Bard has a friendly, personable tone and, in the example above, put together a clean, readable review of our fictional beauty product called the Flimmery. Of course, the flipside is that this shows its potential for misinformation and fake reviews – if you don’t trust those Amazon reviews now, you may struggle even more to find some genuine ones in the future.

A laptop screen on a grey background showing a conversation with Google Bard

(Image credit: Future)

One of Bard’s interesting quirks – and a point of difference from its chatbot rivals – is that it’ll present you with a few drafts of potential responses, showing that it’s very much a tool for creation rather than fact-finding.

This is known as ‘AI branching’ and we think it’s a handy tool. We’ve already seen that these AI-generated drafts are coming to the likes of Gmail and Google Docs soon too, alongside a host of other handy cheat codes (sorry, features) like automated presentations and smarter auto-fill functions for Google Sheets. 

A laptop screen on a grey background showing a conversation with Google Bard

(Image credit: Future)

So how exactly was Google Bard trained? Google has already explained that it’s based on a lightweight version of its large language model called LaMDA, but we wanted to get Bard to explain its own origin story.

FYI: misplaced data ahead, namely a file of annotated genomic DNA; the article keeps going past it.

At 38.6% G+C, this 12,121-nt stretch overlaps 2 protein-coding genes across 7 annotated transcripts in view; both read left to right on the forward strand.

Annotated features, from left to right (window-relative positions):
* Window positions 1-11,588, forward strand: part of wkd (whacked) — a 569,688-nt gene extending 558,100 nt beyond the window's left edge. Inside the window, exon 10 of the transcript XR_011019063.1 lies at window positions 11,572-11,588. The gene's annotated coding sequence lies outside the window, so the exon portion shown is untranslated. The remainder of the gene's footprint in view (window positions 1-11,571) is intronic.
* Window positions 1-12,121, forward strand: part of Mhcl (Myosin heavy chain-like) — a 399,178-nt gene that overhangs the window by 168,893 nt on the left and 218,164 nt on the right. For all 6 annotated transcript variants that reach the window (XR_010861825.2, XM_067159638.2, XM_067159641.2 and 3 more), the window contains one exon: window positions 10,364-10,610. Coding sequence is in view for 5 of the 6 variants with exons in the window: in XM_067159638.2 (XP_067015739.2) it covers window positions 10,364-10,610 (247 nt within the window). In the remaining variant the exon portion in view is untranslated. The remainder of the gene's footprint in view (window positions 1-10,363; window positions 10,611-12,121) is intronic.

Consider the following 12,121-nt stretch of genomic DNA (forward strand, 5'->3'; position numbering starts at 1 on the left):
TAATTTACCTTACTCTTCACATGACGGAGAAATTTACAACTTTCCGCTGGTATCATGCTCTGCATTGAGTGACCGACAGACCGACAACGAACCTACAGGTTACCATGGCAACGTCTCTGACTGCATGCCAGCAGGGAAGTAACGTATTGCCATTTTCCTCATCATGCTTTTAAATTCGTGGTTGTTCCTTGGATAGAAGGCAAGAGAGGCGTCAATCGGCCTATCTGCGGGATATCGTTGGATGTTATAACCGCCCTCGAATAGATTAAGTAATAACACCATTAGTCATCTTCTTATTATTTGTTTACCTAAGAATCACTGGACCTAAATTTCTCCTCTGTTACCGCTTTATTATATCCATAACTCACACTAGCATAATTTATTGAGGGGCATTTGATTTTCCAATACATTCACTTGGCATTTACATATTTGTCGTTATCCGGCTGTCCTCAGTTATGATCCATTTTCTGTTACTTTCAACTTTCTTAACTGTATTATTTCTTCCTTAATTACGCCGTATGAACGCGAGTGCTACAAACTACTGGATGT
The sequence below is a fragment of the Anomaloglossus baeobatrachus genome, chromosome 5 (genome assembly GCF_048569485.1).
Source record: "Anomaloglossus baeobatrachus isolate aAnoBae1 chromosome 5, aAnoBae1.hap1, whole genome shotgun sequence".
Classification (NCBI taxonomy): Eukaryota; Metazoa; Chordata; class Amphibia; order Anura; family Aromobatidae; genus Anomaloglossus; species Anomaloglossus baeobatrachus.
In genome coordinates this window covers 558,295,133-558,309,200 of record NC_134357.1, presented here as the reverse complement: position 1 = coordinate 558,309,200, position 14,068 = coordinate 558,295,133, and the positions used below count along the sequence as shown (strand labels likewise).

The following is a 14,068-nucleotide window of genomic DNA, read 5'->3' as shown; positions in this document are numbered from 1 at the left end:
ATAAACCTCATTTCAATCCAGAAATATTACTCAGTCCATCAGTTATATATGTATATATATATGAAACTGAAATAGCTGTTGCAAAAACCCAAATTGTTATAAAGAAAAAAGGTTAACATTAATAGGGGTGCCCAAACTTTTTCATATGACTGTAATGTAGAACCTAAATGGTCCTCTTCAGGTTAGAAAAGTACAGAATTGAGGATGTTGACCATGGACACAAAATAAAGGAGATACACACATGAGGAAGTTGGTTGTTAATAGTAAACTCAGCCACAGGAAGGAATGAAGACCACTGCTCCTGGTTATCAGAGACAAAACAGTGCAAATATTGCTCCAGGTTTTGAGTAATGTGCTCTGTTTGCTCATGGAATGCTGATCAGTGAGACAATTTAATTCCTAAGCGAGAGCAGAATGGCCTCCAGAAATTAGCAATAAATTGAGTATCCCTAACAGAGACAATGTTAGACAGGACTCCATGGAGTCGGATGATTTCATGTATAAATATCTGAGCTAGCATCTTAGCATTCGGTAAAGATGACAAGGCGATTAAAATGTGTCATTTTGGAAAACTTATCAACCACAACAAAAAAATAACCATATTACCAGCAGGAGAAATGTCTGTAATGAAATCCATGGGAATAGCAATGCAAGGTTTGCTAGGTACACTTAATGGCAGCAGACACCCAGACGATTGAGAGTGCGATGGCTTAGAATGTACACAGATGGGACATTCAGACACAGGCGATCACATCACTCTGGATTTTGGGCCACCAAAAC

There were no bites from radioactive spiders involved, sadly – just the usual tale of being locked in a room with an unimaginable number of “books, articles, websites and code”. 

Supervised learning was involved and Bard says it took the “long time” of “several months” for it to learn how to communicate like a human. Wait till it hears how long it takes us humans.

A laptop screen on a grey background showing a conversation with Google Bard

(Image credit: Future)

As our hands-on Google Bard review points out, the Bard interface is really nice – and a step up from ChatGPT’s functional but uninspiring layout.

Like the new Bing, Bard is a conversational sidekick rather than a traditional search engine. You can restart conversations at any point and also edit questions – and Bard will also give you a button below its responses if there’s extra info available.

Starting off with simply questions like ‘I want to write a novel, how do I get started?’ (above), Bard serves up a solid list of tips (albeit without any citations for where it got the information from).

A laptop on a grey background showing the Google Bard waitlist

(Image credit: Future)

Before we get stuck into our fascinating conversations with Google Bard, here’s a reminder of how to get access.

If you have a personal Gmail account (work accounts aren’t currently compatible), you can now sign up for Google Bard waitlist (opens in new tab). It isn’t yet clear how long that waitlist is, but even those who signed up 30 minutes after the opening of the public beta haven’t yet gained access, so there may be a slight wait.

While you do get a short poem from Bard to keep you amused, our early conversations are a bit more revealing about how Google’s chatbot compares to ChatGPT. Let’s get stuck into those…



READ SOURCE

This website uses cookies. By continuing to use this site, you accept our use of cookies.